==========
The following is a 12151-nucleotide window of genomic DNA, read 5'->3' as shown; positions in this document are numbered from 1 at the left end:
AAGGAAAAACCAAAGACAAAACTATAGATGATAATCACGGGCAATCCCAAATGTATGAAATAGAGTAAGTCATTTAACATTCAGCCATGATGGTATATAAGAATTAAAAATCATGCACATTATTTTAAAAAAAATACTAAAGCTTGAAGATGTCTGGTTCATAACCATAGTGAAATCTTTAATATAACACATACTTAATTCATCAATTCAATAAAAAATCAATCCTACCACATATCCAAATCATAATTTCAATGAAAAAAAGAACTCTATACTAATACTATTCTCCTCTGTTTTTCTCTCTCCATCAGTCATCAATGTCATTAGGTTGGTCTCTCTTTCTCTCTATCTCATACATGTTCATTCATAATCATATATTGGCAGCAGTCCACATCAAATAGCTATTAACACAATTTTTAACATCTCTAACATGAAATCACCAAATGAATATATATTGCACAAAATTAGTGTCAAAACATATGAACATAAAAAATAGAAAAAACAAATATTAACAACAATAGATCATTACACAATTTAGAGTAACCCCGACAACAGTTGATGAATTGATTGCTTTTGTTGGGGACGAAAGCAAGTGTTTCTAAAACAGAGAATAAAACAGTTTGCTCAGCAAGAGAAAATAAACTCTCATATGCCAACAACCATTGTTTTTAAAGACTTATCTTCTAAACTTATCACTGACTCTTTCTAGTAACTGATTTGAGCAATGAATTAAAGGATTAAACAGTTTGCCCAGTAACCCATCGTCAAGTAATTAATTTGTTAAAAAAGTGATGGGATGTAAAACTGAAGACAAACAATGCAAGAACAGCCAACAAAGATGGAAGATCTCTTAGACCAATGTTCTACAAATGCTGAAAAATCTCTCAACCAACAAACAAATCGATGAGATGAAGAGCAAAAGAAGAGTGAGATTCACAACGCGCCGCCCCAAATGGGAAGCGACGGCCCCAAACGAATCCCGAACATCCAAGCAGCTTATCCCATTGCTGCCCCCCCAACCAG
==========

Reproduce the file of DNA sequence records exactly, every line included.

The following is a 12151-nucleotide window of genomic DNA, read 5'->3' as shown; positions in this document are numbered from 1 at the left end:
AAGGAAAAACCAAAGACAAAACTATAGATGATAATCACGGGCAATCCCAAATGTATGAAATAGAGTAAGTCATTTAACATTCAGCCATGATGGTATATAAGAATTAAAAATCATGCACATTATTTTAAAAAAAATACTAAAGCTTGAAGATGTCTGGTTCATAACCATAGTGAAATCTTTAATATAACACATACTTAATTCATCAATTCAATAAAAAATCAATCCTACCACATATCCAAATCATAATTTCAATGAAAAAAAGAACTCTATACTAATACTATTCTCCTCTGTTTTTCTCTCTCCATCAGTCATCAATGTCATTAGGTTGGTCTCTCTTTCTCTCTATCTCATACATGTTCATTCATAATCATATATTGGCAGCAGTCCACATCAAATAGCTATTAACACAATTTTTAACATCTCTAACATGAAATCACCAAATGAATATATATTGCACAAAATTAGTGTCAAAACATATGAACATAAAAAATAGAAAAAACAAATATTAACAACAATAGATCATTACACAATTTAGAGTAACCCCGACAACAGTTGATGAATTGATTGCTTTTGTTGGGGACGAAAGCAAGTGTTTCTAAAACAGAGAATAAAACAGTTTGCTCAGCAAGAGAAAATAAACTCTCATATGCCAACAACCATTGTTTTTAAAGACTTATCTTCTAAACTTATCACTGACTCTTTCTAGTAACTGATTTGAGCAATGAATTAAAGGATTAAACAGTTTGCCCAGTAACCCATCGTCAAGTAATTAATTTGTTAAAAAAGTGATGGGATGTAAAACTGAAGACAAACAATGCAAGAACAGCCAACAAAGATGGAAGATCTCTTAGACCAATGTTCTACAAATGCTGAAAAATCTCTCAACCAACAAACAAATCGATGAGATGAAGAGCAAAAGAAGAGTGAGATTCACAACGCGCCGCCCCAAATGGGAAGCGACGGCCCCAAACGAATCCCGAACATCCAAGCAGCTTATCCCATTGCTGCCCCCCCAACCAG